The Associated Press (AP) reported the same day that Hall of Famer Joe McGinnity was released by the New York Giants that he, along with a partner had purchased an Eastern League franchise, the Newark Indians, for $50,000—more than $1.3 million in current dollars.
The following month, The AP told how McGinnity and his co-owner, Chicago businessman Henry Clay Smith, came to be partners:
“There is an interesting story connected with the deal whereby Joe McGinnity and H.C. Smith of Chicago purchased the Newark club of the Eastern League, which reveals the identity of Mr. Smith and portrays the rise of a penniless man to a millionaire, who remained true to his first love in the baseball world.
“H.C. Smith is now a leading member of a Chicago manufacturing company, was station agent for the Chicago & Alton Railroad at Auburn, a little town south of Springfield, IL., working on a modest salary, with nothing better in view, 12 years ago…it was in those days that he learned to admire McGinnity as a ballplayer.
“That was the time when McGinnity earned the sobriquet of ‘Iron Man.’ He would work six days a week, pitching for country teams all over central Illinois, and on Sunday he would go to Springfield and play with the Springfield team.”
“(Kinsella) remembers the connection between H.C. Smith and Joe McGinnity in the olden days.
“Smith was one of Joe’s staunchest and most consistent admirers, and from the time he first knew him until the present day, his admiration has not abated. In 1895 Smith left Auburn and went to Chicago, where he became engaged in the brokerage business, at which he prospered. Later he became connected with his present company, gradually working his way to the top, until he was a man of wealth.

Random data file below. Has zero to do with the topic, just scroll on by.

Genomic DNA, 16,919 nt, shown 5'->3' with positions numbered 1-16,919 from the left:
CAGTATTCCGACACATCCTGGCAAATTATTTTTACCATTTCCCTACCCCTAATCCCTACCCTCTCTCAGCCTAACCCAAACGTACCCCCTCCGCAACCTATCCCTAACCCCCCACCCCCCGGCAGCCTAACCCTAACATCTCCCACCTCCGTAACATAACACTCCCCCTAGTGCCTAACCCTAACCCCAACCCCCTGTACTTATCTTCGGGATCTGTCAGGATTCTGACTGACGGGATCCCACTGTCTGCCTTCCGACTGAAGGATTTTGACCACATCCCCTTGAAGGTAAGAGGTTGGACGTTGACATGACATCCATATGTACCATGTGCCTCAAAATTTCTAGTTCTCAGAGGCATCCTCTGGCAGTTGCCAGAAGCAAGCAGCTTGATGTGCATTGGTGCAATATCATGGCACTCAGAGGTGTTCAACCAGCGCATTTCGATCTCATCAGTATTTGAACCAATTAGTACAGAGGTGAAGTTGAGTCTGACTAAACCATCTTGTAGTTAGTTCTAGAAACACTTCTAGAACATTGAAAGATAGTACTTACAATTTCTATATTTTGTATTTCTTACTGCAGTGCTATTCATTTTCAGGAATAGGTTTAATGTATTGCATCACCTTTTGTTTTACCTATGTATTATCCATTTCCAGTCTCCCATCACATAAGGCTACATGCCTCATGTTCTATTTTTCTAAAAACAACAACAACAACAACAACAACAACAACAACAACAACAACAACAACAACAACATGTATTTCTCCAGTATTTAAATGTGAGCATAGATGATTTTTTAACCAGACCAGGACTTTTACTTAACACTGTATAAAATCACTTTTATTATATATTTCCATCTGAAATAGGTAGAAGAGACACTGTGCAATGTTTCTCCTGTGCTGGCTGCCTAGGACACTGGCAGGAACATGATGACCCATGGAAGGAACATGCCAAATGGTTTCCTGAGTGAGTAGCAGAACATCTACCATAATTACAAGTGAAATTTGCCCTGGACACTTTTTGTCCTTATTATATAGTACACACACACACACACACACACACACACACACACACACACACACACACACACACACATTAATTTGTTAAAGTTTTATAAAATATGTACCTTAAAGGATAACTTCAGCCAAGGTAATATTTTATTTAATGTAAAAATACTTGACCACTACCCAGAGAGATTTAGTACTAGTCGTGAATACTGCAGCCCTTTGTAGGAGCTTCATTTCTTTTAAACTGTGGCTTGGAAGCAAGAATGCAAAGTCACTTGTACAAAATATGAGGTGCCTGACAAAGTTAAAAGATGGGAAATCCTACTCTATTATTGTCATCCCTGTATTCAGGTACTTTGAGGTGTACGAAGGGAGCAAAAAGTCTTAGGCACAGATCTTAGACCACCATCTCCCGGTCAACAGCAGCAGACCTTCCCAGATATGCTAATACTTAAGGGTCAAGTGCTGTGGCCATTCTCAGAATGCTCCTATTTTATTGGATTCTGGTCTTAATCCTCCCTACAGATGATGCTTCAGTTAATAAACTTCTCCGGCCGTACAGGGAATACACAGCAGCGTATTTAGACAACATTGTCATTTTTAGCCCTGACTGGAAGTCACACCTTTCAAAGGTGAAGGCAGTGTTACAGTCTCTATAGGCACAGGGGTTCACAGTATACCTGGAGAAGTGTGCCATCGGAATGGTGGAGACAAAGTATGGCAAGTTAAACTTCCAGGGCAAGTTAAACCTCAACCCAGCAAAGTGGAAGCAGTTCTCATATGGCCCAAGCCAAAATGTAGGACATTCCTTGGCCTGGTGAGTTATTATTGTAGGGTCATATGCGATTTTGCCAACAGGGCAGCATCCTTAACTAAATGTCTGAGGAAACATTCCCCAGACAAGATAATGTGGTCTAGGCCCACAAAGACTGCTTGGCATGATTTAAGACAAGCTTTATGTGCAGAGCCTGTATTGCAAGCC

“Learning that the New York Giants were going to release McGinnity, Smith at once arranged with Joe to get hold of some team, for which Smith would furnish the money. The result was the purchase of the Newark club, the dream of an ardent baseball fan and admirer brought to realization, and a home assured the famous Joe McGinnity, all through the regard, which a station agent in a country town felt for a ballplayer whom he considered the best he had ever known.”
The 38-year-old McGinnity started 46 games and posted a 29-16 record with a 1.66 ERA for the 2nd place Indians during his first season as co-owner and team president.
Harry Wolverton, who had been hired as manager by the previous ownership was retained by McGinnity and Smith.
There are several versions of the story of how McGinnity came to replace Wolverton as manager late in the season—some say Wolverton was let go for trying to remove McGinnity from a game, others say Wolverton took another position. The real story, based on contemporaneous accounts in The Newark Evening News, was simply that Wolverton was injured before the team’s final road trip, and McGinnity took over. In the winter of 1909 Wolverton purchased his release and McGinnity became the team’s full-time manager.
McGinnity and Smith owned the Newark Tigers through the 1912 season. McGinnity managed the team to a second place finish in 1910 and a seventh place finish in 1911. The team joined the International League in 1912 and finished third.
McGinnity won 87 games and lost 64 in 151 starts during his four seasons in Newark.
He and Smith sold their shares in the club after the 1913 season.